By Gabriel Monte: Freedom New Mexico
Dale “Gizmo” McCracken keeps his audiences guessing every time he steps into the arena.
Sometimes he’s dressed as an overweight country police officer, other times he’s a long-haired rock musician, a safari hunter or a horse head on a man’s body.
These are the characters inside McCracken’s head when he’s working the audience as a rodeo clown.
“I try to make people (watch) us, and see what we’re going to do next,” he said, sitting inside the 40-foot mobile home he and his wife, Janice, call home as they travel from one rodeo to the next.
McCracken brought his act to Clovis for the Professional Bull Riders Discovery Tour event Friday and today at the Curry County Mounted Patrol Arena.
But comedy isn’t his only job at a rodeo.
“My job is to work the crowd … Unless a bull fighter gets knocked down (then) I’m a back up bullfighter,” he said. “It’s important that we get (riders) from one job to the next.”
Bull fighters are bull riders’ first line of defense when they get knocked off a bull, according to former bull fighting champion Rob Smet, who retired this year and works as a commentator on the bull rider’s tour.
“My job always was to be a bodyguard, to make sure the bulls chase me instead of the cowboy,” he said.
Thomas Alleman, 20, and Jacob Seaford, 19, both started bull fighting three years ago.
“I like (bulls) as small as they come,” said Seaford, whose used to ride his grandfather’s steers in Louisiana. “But they don’t come that way.”
Both fighters have had injuries ranging from teeth knocked out to hands split open.
“I just like the thrill of it, the adrenaline rush (of getting around a bull),” said Alleman, who got clipped by a bull as came between it and a fallen rider. “(I’ll keep bull fighting) ‘til I can’t walk no more.”
McCracken said bull fighters have specialized, moving away from painting their faces and jumping in barrels. Fighters wear sponsor-friendly clothes.
“A lot of that has happened because they had to sell (bull fighters) as an athlete to sponsors,” he said. “That ain’t who we are. The makeup, the clothes, that’s who we are.”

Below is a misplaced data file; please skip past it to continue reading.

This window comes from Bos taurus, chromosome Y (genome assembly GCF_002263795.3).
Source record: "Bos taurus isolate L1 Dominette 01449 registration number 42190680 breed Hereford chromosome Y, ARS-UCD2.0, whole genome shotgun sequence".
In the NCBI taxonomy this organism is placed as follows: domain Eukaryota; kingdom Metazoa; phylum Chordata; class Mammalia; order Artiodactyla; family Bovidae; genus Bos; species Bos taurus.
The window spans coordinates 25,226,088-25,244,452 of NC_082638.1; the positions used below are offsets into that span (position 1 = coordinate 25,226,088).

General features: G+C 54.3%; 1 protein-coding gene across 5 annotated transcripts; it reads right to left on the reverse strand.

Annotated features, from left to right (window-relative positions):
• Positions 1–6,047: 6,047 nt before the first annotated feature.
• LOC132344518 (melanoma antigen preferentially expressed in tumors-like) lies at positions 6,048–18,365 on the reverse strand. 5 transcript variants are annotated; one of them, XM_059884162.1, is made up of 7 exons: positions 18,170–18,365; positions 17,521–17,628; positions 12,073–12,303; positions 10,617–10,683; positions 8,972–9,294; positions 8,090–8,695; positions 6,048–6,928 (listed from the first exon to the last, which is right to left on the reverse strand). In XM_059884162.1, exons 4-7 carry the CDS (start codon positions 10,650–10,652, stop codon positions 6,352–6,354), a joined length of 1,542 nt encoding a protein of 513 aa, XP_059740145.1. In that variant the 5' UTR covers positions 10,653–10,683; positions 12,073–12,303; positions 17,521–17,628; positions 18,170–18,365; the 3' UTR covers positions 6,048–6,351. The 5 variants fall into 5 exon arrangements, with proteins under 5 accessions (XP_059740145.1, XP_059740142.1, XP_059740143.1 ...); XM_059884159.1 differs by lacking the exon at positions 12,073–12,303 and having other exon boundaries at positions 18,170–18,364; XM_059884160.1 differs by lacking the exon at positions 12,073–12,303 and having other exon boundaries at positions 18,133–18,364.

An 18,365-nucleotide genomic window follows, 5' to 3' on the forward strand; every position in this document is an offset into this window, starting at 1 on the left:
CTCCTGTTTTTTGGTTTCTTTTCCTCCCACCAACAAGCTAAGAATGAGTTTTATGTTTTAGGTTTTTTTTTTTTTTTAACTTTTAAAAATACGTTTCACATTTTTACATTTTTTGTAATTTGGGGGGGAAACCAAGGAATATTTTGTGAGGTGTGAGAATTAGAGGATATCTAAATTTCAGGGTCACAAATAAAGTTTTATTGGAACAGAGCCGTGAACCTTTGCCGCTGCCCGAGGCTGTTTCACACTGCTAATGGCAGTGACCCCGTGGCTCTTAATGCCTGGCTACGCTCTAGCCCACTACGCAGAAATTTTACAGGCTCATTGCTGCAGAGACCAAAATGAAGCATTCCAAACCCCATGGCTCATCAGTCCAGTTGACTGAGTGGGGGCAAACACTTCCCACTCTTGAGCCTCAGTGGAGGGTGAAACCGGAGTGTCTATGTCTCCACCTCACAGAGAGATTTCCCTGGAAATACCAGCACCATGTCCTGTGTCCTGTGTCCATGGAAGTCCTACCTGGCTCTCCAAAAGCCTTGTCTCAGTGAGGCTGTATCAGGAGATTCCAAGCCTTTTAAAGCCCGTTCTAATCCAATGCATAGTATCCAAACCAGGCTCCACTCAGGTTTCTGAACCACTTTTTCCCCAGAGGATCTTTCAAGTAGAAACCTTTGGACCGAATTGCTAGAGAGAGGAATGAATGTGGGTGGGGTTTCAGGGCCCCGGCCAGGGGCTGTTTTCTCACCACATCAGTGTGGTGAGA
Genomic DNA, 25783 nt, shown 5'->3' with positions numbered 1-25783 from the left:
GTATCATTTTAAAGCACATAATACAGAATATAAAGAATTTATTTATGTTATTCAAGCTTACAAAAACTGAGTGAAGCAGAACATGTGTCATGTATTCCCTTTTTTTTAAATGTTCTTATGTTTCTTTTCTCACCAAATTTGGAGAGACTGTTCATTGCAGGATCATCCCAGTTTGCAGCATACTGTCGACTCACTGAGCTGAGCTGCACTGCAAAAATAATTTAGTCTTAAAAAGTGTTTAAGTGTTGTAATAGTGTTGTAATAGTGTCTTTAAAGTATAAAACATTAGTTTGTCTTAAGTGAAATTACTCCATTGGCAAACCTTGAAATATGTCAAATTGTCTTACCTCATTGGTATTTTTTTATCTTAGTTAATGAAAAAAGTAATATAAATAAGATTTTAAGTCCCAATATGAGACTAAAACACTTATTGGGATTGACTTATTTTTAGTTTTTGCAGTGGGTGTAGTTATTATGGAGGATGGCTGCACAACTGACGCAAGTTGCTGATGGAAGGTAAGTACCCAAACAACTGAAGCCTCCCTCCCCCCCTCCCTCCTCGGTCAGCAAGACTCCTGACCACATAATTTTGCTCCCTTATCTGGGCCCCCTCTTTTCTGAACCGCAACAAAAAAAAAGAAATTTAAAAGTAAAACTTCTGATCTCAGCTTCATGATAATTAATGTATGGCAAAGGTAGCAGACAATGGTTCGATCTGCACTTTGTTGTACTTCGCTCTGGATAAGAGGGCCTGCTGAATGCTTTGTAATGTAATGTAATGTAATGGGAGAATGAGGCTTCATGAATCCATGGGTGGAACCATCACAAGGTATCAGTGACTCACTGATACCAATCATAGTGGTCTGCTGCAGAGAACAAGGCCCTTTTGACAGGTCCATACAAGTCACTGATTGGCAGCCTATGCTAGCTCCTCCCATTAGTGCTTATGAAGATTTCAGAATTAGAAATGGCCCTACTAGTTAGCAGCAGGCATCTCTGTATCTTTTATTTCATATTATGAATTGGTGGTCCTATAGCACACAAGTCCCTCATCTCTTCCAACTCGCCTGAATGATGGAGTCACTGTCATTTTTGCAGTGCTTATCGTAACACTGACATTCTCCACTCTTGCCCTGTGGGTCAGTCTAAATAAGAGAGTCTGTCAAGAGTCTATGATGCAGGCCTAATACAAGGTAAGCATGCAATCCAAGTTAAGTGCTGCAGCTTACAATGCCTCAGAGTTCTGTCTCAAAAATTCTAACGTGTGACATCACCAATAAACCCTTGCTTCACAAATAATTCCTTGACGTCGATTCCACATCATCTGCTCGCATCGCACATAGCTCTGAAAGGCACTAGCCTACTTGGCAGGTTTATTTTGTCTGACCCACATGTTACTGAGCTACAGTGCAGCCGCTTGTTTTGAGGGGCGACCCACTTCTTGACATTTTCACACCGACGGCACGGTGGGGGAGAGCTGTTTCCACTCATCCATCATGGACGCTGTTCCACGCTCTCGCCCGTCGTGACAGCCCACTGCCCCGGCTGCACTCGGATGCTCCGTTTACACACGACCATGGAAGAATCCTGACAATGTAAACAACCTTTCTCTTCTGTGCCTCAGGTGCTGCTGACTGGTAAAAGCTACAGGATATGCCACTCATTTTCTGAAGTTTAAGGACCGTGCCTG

But bull fighting isn’t any less dangerous in clown pants, he said. He’s suffered broken ribs, arms and legs keeping fallen cowboys away from 2,000 pounds of fury on four legs.
Besides, prop comedy has dangers of its own.
A sawed-off shotgun that misfired during a golf act blew a hole in his hand.
“I hand my hand in the wrong place and then it went (off),” he said, holding up his left hand patched with a piece of his stomach.
McCracken started his started bull fighting career at 15. The funny pants came later as he learned the rodeo clown trade from Norman Bryant, a well-known rodeo clown from Arkansas. His name came from a stage show where he played the comedic relief, “Gizmo, the Ozark’s greatest inventor.”
McCracken’s act included his daughters and his wife. But his daughters, now in their mid-20s, have lives of their own — one is an anesthecian and the other a rehabilitation specialist.
But McCracken, 45, doesn’t see retirement anytime soon.
“There’s too much stuff to have fun with, and too many jokes to tell,” he said. “I don’t see an end in sight.”
But just in case, there’s a convenience store in Wheaton, Mo., he can fall back on.
“I call it my clown retirement plan,” he said. “When the funny stops, so does the money.”
What: PBR Discovery Tour
When: 7;30 p.m. today
Where: Curry County Mounted Patrol Arena
Tickets: $15 for adults; $10 for children